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Feature Article 1


Matt Debski, Aircraft Owner WVFC

Mammoth Ski Trip

I enjoy going on adventures while flying.  My coworker's suggestion that we fly to Mammoth Mountain for a weekend of skiing was an adventure opportunity.  It was something that could only reasonably done with general aviation: a less than two hour flight to Mammoth instead of an at least six and a half hour drive.

When my buddy first proposed the flight, we planned to go in the middle of February.  As you probably recall, it was raining and snowing what seemed like most of the winter.  By the time we had to purchase lodging, I figured we were more likely to have a flyable weekend at the end of March than in mid-February.  We pushed the trip to the end of March.  As it happened, when the February weekend rolled around, it was perfect flying weather and would have been pretty good for skiing.  Oh well, when planning trips you've got to make the best decision you can with the information available at the time.

So, the March weekend got close and I began looking at the weather a week out.  Again the deadline to cancel lodging was approaching.  With seven days before the trip, it looked as if a storm would move in for a good chunk of the ski weekend.  Because plans had already been made to take off work, we contemplated just changing the trip to head to Tahoe instead.  Not the same as Mammoth, since our backup plan would be to drive.  But, at least driving would be an option if the weather was not good enough for flying over the mountains.  As the week wore on, the forecast turned unambiguously positive for the flight over to Mammoth and we pressed forward.  Three different storm systems would go through over the next several days, but the ski weekend was forecast to be bookended with clear weather between storms.

When Thursday dawned, the weatherman had been correct.  The flight over Yosemite and the High Sierra was gorgeous.  The snowcapped peaks were unobscured by clouds.  We enjoyed flying over the closed Tioga Pass road that might not open until sometime in June. 

Upon arrival at the Mammoth Lake airport, the lineman was wearing just a light fleece.  There was little snow anywhere near the airport.  But, as snow was expected to fall over the next few days, I made sure to have a phone number to ask the crew to move the plane to a hangar if heavy snow seemed possible.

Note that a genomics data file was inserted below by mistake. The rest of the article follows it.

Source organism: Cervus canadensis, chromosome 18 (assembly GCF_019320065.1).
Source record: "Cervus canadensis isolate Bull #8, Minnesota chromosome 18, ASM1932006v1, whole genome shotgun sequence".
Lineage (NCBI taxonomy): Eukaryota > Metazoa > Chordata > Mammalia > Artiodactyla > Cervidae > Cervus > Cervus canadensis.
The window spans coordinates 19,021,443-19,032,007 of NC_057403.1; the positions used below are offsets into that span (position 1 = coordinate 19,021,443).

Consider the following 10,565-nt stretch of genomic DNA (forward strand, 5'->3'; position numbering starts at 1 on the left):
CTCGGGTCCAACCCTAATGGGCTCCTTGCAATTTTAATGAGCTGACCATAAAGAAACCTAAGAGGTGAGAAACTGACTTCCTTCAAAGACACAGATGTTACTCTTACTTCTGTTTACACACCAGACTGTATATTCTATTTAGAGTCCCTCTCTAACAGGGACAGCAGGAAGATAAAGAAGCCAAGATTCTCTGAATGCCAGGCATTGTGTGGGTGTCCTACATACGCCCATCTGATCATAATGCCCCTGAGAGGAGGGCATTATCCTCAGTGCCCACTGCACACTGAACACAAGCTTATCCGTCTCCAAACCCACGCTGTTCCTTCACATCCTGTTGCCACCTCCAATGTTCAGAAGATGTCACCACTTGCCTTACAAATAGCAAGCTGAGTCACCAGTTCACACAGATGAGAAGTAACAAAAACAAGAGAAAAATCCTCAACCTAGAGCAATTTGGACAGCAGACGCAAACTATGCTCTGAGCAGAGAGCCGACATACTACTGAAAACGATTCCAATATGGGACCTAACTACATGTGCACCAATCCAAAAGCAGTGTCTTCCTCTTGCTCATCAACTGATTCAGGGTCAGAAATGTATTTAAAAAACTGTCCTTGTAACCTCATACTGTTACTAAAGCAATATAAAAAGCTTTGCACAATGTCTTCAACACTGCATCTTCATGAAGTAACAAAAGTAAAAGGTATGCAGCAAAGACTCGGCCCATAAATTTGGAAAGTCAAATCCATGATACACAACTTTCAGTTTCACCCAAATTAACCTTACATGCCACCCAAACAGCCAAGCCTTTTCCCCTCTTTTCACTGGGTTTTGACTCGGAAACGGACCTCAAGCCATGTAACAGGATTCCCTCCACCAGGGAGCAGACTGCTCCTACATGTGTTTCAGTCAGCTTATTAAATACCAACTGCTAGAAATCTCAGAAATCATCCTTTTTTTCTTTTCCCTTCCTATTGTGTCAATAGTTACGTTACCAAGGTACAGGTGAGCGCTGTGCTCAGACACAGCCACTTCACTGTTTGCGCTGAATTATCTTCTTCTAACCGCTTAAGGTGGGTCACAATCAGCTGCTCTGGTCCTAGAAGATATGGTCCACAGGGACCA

As I woke up the next day, snow was already beginning to fall in Mammoth Lakes.  I did not want the plane to be covered by snow, then have it melt a little, then freeze overnight onto the wings and other surfaces.  I called the airport and asked them to move the plane into a hangar.  This would cost on the order of $35 a night which is why I did not arrange for it the first night.  With snow starting to fall and several inches predicted, though, it now seemed the prudent course.

The first day of skiing was good.  This was my first time at Mammoth.  Due to high winds and blustery and blowing snow, the upper mountain was closed.  But, it's an enormous resort with plenty of terrain to check out.

After the lifts closed, it was time to start looking to see if we'd need to leave at the end of skiing the next day, Saturday, or stay the night and leave the following morning, Sunday.  My preference was to stay the night to enjoy the full day of skiing and another evening in Mammoth Lakes, but if the weather was not going to cooperate for a departure Sunday morning, I didn't want to be stuck in Mammoth an extra day or longer.  The weather briefing at that point, about twenty-four hours in advance, was inconclusive.  It looked as if cloudy weather with a freezing level of around 5000 feet would be possible for Sunday morning.  That would argue for a Saturday afternoon departure.  The weather briefing on Saturday morning also didn't make the decision clear.  We resolved to check at lunch on Saturday and make a decision.

By lunchtime, the forecast had become clear.  A flight on Saturday afternoon would have been inadvisable, given the windy conditions over the ridges and low clouds.  Additionally, the clouds and wet weather originally predicted for Sunday morning had been pushed back to around 3pm on Sunday.  We were able to enjoy a full day of skiing with the mountain open top to bottom. 

On Sunday morning, I called the airport and asked them to pull the plane out of the hangar.  Additionally, because the weather had been well below freezing overnight, the hangar unheated, and the outside temperature just now beginning to rise above freezing, I asked the lineman for preheat.  Starting a cold-soaked engine can do as much wear as 500 hours of flying at cruise.  Given the cost of the preheat at $65, this was the right thing to do.  After the preheat and a thorough preflight, we were off.  The flight home was marked by thin overcast clouds around 14,000 feet, winds aloft around 15 knots, and beautiful scenery above the wilderness west of Mammoth.  Tioga Pass and the mountains over Yosemite were obscured by clouds, making this other trans-Sierra route the preferred option.

This first foray into flying into Mammoth for a weekend of skiing was a success and a lot of fun.  Nevertheless, because it involved mountain flying in winter, I had to assess and reassess the weather and the forecasts as they changed both prior to and during the trip.  The two nights in the hangar and the preheat added a little bit of extra expense, but not having done those could have greatly reduced the life of the engine or been a hassle to clear off the airframe.  I look forward to the chance to spend another ski weekend in Mammoth, made possible by General Aviation.